Publication number | US5982164 A |

Publication type | Grant |

Application number | US 09/087,145 |

Publication date | Nov 9, 1999 |

Filing date | May 29, 1998 |

Priority date | Oct 7, 1996 |

Fee status | Paid |

Also published as | US5874918 |

Publication number | 087145, 09087145, US 5982164 A, US 5982164A, US-A-5982164, US5982164 A, US5982164A |

Inventors | Steven V. Czarnecki, James A. Johnson, Carl Gerst |

Original Assignee | Lockheed Martin Corporation |

Export Citation | BiBTeX, EndNote, RefMan |

Patent Citations (7), Non-Patent Citations (2), Referenced by (32), Classifications (14), Legal Events (3) | |

External Links: USPTO, USPTO Assignment, Espacenet | |

US 5982164 A

Abstract

In a system for locating the position of a transmitter, a platform containing an antenna is moved through a measurement path. The frequency received by the antenna is measured at measurement points distributed along a measurement path. The frequency is measured by cross correlating coherent pulses of the received frequency signal. An inertial navigation system on the platform indicates the position of the measurement path. A computer determines estimated locations by non-linear least squares convergence starting from trial locations. The non-linear least squares convergence is based on the frequency equation for the received frequency ##EQU1## in which f_{0}, is the transmitter frequency, V is the antenna velocity and r is the range of the transmitter. The computer evaluates a cost function derived from the frequency equation, for each location estimated by the non-linear least squares convergence and selects the estimated location with the lowest cost function as the best solution.

Claims(4)

1. A method for measuring the carrier frequency of a cluster of pulses, wherein each pulse of the cluster is transmitted with a carrier waveform having the frequency to be measured, comprising cross correlating a first set of the pulses of the cluster with a second set of pulses of the cluster to determine for each pair of cross correlated pulses the elapsed time, ΔT, between such pair of pulses, determining the elapsed phase, ΔΦ, modulo 2π, of the carrier waveform between each pair of cross correlated pulses, and determining said frequency from the ΔΦ modulo 2π determinations and from the values of ΔT.

2. A method as recited in claim 1, wherein each pulse of the cluster is cross correlated with the succeeding pulse in the cluster.

3. A method of measuring the carrier frequency of a transmitted waveform comprising acquiring a cluster of pulse samples of said waveform, cross-correlating a first set of said pulse samples with a second set of pulse samples to determine the elapsed time, ΔT, between each pair of cross correlated pulse samples, determining the elapsed phase, ΔΦ, modulo 2π, of the carrier waveform between each pair of cross correlated samples and determining the frequency of said waveform from the ΔΦ modulo 2π determinations and the ΔT determinations.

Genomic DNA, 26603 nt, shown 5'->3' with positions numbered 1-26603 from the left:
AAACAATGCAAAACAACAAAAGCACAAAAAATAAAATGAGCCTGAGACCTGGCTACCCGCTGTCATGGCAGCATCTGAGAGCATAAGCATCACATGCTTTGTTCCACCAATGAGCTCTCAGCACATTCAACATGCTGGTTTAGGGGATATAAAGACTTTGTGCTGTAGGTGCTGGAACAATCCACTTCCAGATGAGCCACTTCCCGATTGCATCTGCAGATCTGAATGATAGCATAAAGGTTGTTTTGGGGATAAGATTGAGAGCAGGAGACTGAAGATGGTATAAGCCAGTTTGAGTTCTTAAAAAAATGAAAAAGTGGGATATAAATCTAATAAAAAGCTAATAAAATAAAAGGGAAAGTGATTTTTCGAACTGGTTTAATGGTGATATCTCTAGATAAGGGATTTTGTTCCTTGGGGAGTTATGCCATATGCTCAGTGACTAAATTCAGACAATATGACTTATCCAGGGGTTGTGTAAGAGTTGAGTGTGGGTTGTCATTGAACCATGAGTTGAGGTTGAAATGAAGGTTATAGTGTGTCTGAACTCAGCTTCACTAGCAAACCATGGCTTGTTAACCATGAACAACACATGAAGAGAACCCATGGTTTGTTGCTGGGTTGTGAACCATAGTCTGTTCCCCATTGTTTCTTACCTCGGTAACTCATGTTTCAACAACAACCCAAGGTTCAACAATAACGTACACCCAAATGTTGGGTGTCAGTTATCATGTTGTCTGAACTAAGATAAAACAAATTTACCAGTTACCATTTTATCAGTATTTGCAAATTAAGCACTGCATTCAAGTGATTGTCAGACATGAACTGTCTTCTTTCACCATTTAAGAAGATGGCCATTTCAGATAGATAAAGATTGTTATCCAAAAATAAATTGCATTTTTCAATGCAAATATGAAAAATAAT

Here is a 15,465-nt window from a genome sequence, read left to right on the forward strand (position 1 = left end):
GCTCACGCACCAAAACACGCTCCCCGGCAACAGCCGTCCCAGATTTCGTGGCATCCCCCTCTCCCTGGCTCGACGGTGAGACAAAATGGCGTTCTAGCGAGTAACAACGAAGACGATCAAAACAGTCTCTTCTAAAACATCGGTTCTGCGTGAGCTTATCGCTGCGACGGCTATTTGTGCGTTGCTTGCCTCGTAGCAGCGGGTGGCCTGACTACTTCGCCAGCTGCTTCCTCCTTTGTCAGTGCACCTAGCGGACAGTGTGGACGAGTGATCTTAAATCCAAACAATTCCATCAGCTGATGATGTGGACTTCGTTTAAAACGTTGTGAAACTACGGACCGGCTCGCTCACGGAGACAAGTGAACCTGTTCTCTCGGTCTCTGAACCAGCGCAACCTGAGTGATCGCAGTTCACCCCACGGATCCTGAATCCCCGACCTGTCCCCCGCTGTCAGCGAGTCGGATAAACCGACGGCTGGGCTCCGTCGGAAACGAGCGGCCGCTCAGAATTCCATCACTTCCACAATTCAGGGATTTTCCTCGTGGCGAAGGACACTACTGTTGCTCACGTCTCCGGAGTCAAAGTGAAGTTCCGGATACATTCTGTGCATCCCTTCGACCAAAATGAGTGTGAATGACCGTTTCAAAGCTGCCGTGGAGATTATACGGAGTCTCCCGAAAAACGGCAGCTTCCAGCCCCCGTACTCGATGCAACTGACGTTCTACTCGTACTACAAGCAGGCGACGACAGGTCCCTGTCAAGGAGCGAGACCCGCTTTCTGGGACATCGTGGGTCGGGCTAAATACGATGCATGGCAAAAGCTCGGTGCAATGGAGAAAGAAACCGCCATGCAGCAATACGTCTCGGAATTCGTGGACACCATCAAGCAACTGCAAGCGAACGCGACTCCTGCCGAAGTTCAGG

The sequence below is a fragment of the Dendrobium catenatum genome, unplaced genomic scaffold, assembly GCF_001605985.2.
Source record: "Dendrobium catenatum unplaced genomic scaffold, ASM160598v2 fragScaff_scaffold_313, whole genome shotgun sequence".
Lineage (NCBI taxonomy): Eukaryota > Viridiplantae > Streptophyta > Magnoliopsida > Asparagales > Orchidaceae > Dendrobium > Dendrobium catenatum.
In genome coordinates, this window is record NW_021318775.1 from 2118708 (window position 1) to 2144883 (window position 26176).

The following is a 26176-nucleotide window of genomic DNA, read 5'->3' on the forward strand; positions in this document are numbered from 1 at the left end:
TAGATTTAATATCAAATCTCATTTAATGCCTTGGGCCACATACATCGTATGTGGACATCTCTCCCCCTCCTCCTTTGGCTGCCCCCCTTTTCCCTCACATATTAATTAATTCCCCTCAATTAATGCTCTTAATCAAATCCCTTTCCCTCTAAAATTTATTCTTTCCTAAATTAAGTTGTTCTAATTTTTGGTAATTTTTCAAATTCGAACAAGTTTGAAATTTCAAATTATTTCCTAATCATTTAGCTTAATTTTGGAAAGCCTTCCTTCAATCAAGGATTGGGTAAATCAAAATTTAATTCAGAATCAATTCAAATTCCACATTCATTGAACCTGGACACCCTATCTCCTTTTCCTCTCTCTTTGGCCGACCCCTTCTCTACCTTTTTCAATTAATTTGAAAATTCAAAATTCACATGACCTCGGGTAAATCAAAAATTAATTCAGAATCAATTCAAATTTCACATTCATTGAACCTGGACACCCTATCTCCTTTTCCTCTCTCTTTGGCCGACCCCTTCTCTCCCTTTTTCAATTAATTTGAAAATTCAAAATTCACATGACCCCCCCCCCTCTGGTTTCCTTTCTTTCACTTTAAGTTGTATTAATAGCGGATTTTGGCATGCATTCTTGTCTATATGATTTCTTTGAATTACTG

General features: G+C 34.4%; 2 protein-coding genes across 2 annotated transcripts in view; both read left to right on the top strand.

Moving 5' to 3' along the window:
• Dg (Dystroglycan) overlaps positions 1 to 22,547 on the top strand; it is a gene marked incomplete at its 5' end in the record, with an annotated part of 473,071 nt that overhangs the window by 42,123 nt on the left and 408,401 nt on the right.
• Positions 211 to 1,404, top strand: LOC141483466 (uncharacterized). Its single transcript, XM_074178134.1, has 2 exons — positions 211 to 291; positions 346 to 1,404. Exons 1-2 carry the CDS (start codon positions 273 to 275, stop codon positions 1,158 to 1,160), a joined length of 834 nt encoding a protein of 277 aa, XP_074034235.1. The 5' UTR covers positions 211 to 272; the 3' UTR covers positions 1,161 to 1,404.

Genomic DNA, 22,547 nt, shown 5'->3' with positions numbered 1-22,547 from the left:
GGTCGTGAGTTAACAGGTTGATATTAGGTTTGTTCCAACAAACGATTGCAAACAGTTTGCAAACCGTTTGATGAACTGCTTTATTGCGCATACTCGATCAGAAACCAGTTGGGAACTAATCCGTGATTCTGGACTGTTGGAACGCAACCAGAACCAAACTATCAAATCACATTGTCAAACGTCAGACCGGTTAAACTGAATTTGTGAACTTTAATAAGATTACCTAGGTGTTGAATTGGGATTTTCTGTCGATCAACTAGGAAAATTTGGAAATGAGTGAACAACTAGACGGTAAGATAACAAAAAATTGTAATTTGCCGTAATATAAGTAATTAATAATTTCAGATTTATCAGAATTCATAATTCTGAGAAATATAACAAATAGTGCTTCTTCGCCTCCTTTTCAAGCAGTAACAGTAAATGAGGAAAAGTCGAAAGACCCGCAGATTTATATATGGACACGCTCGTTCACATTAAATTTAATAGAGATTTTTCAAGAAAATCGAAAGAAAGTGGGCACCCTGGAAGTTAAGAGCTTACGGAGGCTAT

4. A method as recited in claim 3, wherein each pulse sample of said cluster is cross correlated with the succeeding pulse sample in said cluster.

Description

This application is a divisional of U.S. application Ser. No. 08/731,193, filed Oct. 7, 1996 U.S. Pat. No. 5,874,918.

This invention relates to a system for locating the position of a transmitter by Doppler triangulation.

Conventional techniques for estimating the location of a transmitter, such as direction finding triangulation, make use of line of bearing measurements, while the relative position of the transmitter and the platform from which the estimation is made changes. By knowing the geographic coordinates of the platform, the geographic coordinates of the transmitter can be estimated. In order to obtain an accurate measurement of the location of a transmitter from line of bearing measurements, there needs to be substantial relative cross range motion between the platform and the transmitter and this cross range motion requires time for the motion to be carried out. For many practical applications, the prior art techniques of locating the transmitter do not provide a solution to the problem with adequate performance. Particularly in some military applications, the speed and accuracy of the prior art systems are not satisfactory. The present invention provides a system which significantly improves the speed and accuracy of determining the solution of the transmitter location.